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Mistakes to Avoid on Your Resume
By Dr. Jerry Bills

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You've decided you can write your own resume - after all you have a computer, know how to type, and think that it is a simple procedure. Turns out that writing an effective resume is not a task to be undertaken lightly. According to HR professionals, nearly 95% of resumes in circulation (either on paper or in cyberspace) are bad. You can have a big advantage by avoiding some of the most common mistakes:

* Don't grab an old book on "How to Write a Resume." Resume styles are very dynamic and in constant change. Start with what you think the reader needs to know. Hints:

o Who are you and how do I reach you?

o What can you do for me?

o Are you smart enough to train?

o What have you done in the past that might be helpful to me?

o What did you accomplish in those jobs?

* Don't leave off dates because it looks like you can't hold a job. This can lead to the reader assuming all sorts of things like "Has he/she been doing hard time?" Hint:

o Try a functional style where you can list your skill set.

* Combine employment dates when in the same field. Include your duties, of course, but don't leave out your accomplishments. These are what set you apart from the crowd. Hints:

o Increased sales by x% in six months.

o Acquired x new clients in existing territory, increasing sales by y%.

* Leave off the personal information. No one cares and some might find your information objectionable. Hint:.

o Do not include your age, gender, race, church affiliation, or hunting skills. For everything you like, someone can find a reason to disqualify you on paper.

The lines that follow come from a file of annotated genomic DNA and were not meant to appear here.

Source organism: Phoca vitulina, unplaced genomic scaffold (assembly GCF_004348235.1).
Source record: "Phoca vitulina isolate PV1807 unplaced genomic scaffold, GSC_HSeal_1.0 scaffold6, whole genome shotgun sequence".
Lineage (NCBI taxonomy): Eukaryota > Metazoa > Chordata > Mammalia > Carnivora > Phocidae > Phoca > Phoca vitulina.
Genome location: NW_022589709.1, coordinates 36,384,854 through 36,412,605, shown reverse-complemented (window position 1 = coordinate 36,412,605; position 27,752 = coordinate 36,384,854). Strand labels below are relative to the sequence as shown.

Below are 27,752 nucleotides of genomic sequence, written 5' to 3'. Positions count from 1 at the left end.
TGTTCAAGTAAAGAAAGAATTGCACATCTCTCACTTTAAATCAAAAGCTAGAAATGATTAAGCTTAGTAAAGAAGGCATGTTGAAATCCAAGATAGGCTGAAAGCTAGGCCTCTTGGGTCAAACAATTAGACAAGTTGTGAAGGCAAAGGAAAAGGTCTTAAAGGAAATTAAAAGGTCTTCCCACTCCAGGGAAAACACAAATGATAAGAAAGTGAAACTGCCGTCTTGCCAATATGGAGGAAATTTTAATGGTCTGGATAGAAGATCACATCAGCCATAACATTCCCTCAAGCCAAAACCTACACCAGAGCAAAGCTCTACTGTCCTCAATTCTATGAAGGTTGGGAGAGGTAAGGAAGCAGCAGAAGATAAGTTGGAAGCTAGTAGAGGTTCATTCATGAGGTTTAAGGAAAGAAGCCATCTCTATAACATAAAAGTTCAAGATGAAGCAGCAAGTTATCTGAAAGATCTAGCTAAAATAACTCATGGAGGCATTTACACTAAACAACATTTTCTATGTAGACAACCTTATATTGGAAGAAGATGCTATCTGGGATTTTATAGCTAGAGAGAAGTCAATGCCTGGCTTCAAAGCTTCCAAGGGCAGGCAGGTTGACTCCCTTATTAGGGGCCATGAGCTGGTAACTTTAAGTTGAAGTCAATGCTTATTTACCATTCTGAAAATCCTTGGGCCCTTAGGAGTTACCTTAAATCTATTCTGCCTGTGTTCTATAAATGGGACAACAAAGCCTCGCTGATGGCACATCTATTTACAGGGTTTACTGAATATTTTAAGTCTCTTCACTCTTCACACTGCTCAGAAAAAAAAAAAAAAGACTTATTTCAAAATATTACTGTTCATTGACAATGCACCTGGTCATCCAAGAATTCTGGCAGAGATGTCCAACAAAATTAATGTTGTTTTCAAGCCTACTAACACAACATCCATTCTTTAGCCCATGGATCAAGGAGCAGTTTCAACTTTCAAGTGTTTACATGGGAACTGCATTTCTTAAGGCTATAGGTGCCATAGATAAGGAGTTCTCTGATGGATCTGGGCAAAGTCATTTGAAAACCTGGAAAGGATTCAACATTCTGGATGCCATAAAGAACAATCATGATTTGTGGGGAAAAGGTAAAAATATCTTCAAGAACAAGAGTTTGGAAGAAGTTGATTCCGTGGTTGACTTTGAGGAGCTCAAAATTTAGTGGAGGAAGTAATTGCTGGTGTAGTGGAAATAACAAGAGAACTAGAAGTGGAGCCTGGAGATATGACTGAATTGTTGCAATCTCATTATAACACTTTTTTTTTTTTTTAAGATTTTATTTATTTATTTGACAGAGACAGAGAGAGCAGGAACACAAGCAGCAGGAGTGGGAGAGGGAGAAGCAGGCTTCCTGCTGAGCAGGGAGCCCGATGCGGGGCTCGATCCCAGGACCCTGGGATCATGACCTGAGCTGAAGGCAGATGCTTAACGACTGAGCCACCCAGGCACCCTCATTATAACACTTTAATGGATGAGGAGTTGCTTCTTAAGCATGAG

* Don't get long-winded. Resumes have a life span of about 20 to 30 seconds. If you don't get their attention quickly, you'll never get it. Keep your resume short and concise.

* Proofread and then proofread again. A resume with a typo is a killer.

* Use good paper and a good printer. If you don't care how you look when you want a job, what will the employer think about how you will handle yourself once you have the job?

* Don't just send out bunches of resumes hoping that someone will call. Target your mailing to firms that could use someone with your skills.

* Avoid the use of industry slang. If you can walk the walk the employer will know you can talk the talk.

* Write short, easy-to-read, statements about your skills, knowledge, and abilities.

Dr. Jerry Bills, the Writing and Resume Wonk
[Wonk (noun): An expert who studies a subject or issue thoroughly or exclusively.]

Colorado Springs, CO
1.719.447.1147 (in Colorado) or, toll-free,
1.866.666.1147 (outside of Colorado)
Outside the USA by e-mail only

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